Ryu Seok (Song Seung-heon) is the son of the chairman of Cheonmyeong group, and, guess what, the man with ambitions to lead a huge conglomerate is actually not that nice, and kind of completely ruthless. The baddie, if you will. We also have our pre-requisite female character, Esom’s general Jeong Seol-ah, who we don’t have to worry about getting emotional because, of course, as a soldier she never shows emotions and takes calm command without ever getting flustered. 

These characters aren’t given much to do to help break these moulds. For example, Jeong Seol-ah is given pretty much no time to express anything at all when her sister is murdered. It would have been an ideal moment for poignancy, but it is quickly skirted by with the general coolly at work investigating the case mere scenes later.

Similarly, 5-8 is revealed to have originated as a refugee (the lowest class of person in this universe) and to have survived a massacre where he attempted to resist the oppressive upper-class forces. This is shown in the briefest of flashbacks, with Kim Woo-bin unable to add any depth to this storyline through the deep stares into the distance he is given as his emotive moment.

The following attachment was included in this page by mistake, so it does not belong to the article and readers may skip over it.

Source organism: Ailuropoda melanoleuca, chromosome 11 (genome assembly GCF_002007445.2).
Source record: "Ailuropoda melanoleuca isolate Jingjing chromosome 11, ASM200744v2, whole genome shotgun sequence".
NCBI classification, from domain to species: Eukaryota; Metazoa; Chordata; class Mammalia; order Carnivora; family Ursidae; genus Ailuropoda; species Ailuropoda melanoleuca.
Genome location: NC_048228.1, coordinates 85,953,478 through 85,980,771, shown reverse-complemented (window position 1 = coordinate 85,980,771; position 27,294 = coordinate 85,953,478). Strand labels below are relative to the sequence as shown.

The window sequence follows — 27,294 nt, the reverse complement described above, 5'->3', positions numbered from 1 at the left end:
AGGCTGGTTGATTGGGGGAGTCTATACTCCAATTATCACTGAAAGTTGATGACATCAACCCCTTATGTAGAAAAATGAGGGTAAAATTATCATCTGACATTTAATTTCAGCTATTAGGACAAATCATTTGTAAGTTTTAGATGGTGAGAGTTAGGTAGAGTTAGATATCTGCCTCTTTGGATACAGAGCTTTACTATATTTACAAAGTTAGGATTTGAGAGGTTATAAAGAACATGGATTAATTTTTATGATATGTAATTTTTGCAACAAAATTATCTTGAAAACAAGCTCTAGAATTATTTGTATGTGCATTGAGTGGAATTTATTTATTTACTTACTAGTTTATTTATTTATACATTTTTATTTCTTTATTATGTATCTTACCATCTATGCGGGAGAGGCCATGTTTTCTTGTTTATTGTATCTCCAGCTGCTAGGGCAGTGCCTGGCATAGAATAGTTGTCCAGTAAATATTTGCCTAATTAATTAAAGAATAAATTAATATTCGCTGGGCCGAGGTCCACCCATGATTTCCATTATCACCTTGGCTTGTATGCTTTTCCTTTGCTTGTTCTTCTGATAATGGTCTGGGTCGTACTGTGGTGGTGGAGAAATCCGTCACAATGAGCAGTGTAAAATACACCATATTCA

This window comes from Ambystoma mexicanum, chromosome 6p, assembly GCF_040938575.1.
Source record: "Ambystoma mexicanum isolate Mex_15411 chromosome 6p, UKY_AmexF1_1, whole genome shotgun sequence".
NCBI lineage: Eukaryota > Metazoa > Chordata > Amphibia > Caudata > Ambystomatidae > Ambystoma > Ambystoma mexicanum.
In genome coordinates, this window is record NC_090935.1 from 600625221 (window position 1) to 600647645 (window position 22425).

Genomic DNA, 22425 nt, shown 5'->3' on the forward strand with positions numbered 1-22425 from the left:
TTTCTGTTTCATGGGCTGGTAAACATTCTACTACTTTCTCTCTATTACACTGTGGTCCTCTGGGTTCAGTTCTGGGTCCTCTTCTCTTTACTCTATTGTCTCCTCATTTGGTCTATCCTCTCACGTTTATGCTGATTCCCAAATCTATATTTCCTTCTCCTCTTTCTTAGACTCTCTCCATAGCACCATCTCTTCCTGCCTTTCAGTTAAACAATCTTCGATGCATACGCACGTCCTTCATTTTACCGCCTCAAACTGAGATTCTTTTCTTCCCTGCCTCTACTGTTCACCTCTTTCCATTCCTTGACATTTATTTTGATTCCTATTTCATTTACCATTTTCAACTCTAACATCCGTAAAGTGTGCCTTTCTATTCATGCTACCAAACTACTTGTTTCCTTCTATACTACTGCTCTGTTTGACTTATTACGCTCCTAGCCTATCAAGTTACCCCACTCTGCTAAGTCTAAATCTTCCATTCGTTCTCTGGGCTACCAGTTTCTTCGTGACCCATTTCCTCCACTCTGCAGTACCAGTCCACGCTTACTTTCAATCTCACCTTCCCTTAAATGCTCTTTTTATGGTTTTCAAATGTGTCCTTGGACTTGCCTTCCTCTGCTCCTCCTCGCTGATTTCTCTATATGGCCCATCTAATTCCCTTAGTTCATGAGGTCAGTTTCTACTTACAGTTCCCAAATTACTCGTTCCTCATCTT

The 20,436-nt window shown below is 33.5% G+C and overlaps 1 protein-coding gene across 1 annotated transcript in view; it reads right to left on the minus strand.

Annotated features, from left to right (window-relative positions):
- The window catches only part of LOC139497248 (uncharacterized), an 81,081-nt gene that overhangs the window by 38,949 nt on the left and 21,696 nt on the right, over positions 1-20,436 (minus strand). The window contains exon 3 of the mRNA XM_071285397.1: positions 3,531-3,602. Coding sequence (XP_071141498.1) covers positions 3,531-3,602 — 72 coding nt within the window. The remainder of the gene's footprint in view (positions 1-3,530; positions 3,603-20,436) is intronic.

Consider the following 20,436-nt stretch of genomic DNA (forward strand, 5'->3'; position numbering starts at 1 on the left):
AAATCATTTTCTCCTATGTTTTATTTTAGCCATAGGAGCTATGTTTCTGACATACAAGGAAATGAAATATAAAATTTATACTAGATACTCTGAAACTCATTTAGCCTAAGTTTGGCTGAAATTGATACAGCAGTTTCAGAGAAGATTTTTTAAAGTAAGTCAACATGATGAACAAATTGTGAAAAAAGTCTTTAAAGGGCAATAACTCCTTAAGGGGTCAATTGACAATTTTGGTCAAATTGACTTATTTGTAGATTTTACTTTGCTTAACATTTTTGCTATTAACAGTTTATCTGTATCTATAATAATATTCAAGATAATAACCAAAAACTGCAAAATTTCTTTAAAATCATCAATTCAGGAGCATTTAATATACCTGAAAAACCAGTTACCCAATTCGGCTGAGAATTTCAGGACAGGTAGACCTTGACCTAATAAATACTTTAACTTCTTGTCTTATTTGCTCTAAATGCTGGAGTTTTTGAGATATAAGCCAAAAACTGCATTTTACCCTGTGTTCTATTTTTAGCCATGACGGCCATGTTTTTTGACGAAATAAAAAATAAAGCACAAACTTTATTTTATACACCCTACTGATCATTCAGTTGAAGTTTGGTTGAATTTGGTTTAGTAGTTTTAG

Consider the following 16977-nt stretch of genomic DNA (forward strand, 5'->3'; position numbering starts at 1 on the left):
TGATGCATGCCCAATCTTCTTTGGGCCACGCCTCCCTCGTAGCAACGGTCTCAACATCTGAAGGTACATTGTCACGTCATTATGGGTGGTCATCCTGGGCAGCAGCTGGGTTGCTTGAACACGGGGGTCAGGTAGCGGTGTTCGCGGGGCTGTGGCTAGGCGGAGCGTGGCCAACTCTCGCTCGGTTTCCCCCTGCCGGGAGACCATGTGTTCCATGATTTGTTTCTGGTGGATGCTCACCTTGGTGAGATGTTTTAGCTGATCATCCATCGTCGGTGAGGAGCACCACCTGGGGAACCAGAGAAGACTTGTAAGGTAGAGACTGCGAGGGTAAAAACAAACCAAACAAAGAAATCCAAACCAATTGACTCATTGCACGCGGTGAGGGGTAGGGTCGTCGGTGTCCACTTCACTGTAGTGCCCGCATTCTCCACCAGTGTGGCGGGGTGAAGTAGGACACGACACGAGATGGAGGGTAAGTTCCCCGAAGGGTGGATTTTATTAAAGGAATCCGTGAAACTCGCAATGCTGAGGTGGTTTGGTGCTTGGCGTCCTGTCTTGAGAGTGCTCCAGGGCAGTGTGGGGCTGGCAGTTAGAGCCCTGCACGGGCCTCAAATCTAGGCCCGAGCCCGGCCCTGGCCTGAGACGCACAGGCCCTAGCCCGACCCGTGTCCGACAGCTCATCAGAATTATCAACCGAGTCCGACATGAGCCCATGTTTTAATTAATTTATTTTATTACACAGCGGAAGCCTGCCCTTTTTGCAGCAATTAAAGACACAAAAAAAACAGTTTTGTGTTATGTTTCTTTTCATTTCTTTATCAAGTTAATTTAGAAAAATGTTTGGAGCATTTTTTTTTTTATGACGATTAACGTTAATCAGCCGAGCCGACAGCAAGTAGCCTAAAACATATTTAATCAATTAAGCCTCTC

These characters are the tropes of dystopias, but are never developed into anything more. Through painfully overdone plot devices like the training montage — in an actual boxing gym — and the gunman aiming at a character’s head from out of shot, and then having a second gun pulled from behind him, Black Knight can’t seem to go anywhere new with these ideas. By the end of the six-episode run, it is fairly easy to predict how certain arcs will end, and even how certain scenes will play out. The last two episodes feel so reminiscent of The Hunger Games that you may well end up just comparing and contrasting point by point. 

For all the potential irony and satire that exists in the delivery-driver-as-hero idea, Black Knight completely fails to step away from any of the clichés of the dystopian action thriller. It even had the added touch of everyone needing to wear masks all the time (imagine that), and managed to make minimal use of the parallels of this.

Whilst the cast are working as well as they can within the confines they are given — they perform the action sequences well enough — it doesn’t save this drama from being ultimately derivative, predictable, and a pale imitation of many better dystopian worlds out there. When we have so much choice over how to watch our world fall apart, we need to see something a little more experimental and creative to hold our interest. 

(Youtube. Images via Netflix.)